In this prospective study, the age group of patients varied from 34 years to 80 years with a mean of 57.60 ± 10.15 years. Mean age of men was higher (58.78 ± 975 years) as compared to that of women (52.13 ± 10.84 years). In our study, 37 (82.2%) were male and eight (17.8%) were female. These patient characteristics were similar to other studies published. Tell et al., in their study of 391 patients, had a median age of 65 years, 76% were males and 24% females.[2] Aich et al.'s study of 187 patients had an age range of 32–78 years, 85% of males and 15% of females.[3] This is in concordance with our study.

In this study, majority (30%) of the cancers were seen to arise from the hypopharynx (pyriform sinus, postcricoid area, posterior pharyngeal wall). The primary site varied in literature. Aich et al. had a higher percentage of cancers arising from the larynx (49%).[3] The primary site of the tumor was not a significant factor as all the patients received whole neck irradiation, and as a result, there is a uniformity in the volume of thyroid irradiated.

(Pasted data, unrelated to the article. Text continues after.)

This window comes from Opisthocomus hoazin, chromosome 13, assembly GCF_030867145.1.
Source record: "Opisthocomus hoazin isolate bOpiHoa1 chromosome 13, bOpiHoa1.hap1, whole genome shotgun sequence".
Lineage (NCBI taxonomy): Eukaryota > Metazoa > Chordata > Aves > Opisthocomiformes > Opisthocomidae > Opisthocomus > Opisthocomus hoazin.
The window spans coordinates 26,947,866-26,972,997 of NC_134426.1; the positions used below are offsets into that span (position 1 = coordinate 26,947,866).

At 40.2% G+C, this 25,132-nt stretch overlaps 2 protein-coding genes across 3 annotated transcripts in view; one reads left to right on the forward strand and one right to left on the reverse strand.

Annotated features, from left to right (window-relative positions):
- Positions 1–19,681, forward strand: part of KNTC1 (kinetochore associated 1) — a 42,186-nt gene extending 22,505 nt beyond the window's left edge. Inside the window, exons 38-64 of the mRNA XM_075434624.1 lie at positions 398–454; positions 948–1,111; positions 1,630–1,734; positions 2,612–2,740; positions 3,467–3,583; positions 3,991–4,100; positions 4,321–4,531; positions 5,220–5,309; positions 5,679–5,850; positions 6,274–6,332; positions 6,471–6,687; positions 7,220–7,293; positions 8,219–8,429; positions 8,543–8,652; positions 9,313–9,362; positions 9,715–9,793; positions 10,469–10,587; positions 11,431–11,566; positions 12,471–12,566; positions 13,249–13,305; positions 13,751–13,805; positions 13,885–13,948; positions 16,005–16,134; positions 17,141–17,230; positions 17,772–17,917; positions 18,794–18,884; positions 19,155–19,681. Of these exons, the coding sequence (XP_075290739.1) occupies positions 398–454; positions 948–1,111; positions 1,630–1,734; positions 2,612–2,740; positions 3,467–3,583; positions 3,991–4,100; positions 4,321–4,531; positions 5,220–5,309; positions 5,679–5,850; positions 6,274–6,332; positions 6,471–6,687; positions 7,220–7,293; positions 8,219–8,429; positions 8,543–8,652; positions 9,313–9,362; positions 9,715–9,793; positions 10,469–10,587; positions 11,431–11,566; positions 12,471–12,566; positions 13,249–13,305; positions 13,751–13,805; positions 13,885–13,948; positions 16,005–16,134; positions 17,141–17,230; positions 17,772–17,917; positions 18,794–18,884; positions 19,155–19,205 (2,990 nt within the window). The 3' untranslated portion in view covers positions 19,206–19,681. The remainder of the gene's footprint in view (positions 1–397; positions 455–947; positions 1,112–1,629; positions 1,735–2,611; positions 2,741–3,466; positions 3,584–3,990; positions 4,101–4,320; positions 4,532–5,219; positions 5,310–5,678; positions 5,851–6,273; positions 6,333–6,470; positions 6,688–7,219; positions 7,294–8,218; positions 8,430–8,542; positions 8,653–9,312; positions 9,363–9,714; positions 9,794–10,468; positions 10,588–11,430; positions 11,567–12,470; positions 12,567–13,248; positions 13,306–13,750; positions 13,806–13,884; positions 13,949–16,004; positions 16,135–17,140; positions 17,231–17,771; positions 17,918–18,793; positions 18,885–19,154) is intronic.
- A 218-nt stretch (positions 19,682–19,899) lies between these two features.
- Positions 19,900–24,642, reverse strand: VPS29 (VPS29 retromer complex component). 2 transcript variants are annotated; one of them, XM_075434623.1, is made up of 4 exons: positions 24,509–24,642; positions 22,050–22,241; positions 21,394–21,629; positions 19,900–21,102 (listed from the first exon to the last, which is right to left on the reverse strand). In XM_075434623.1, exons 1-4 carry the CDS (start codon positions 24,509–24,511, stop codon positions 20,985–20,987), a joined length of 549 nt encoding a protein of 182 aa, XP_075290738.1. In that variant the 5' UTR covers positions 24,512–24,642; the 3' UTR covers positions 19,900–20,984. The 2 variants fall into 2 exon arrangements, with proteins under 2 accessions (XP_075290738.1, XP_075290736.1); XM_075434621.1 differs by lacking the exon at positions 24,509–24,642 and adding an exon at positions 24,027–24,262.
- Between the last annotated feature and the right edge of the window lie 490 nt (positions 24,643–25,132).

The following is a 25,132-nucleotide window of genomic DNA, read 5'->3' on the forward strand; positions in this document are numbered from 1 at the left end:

All patients in the study received a minimum of 30 Gy in conventional fractionation to the whole neck. About 86.67% received more than 60 Gy, which is the dose necessary for the radical treatment of the head-and-neck cancer. The mean dose to the neck was 64.54 ± 16.12 Gy. This is again in concordance with the literature where, except for studies on children treated for Hodgkin's, the minimum dose was 40 Gy to the neck and it went up to 70 Gy in patients with radical intent.[2],[3],[4],[5]

Forty (88.89%) patients received chemotherapy in the form of concurrent chemoradiation or neoadjuvant and five (11.1%) received RT alone. The use of chemotherapy in the head-and-neck varies from center to center. Turner et al. had a very high number of patients receiving chemotherapy (77%).[5] Mercado et al. had 50% of the patients receiving chemotherapy.[6] These studies had a higher percentage of patients with locally advanced disease or were randomized to compare the effect of chemotherapy on tumor response as well as the incidence of hypothyroidism. In our study also, many of the patients were locally advanced and the majority of them received chemotherapy.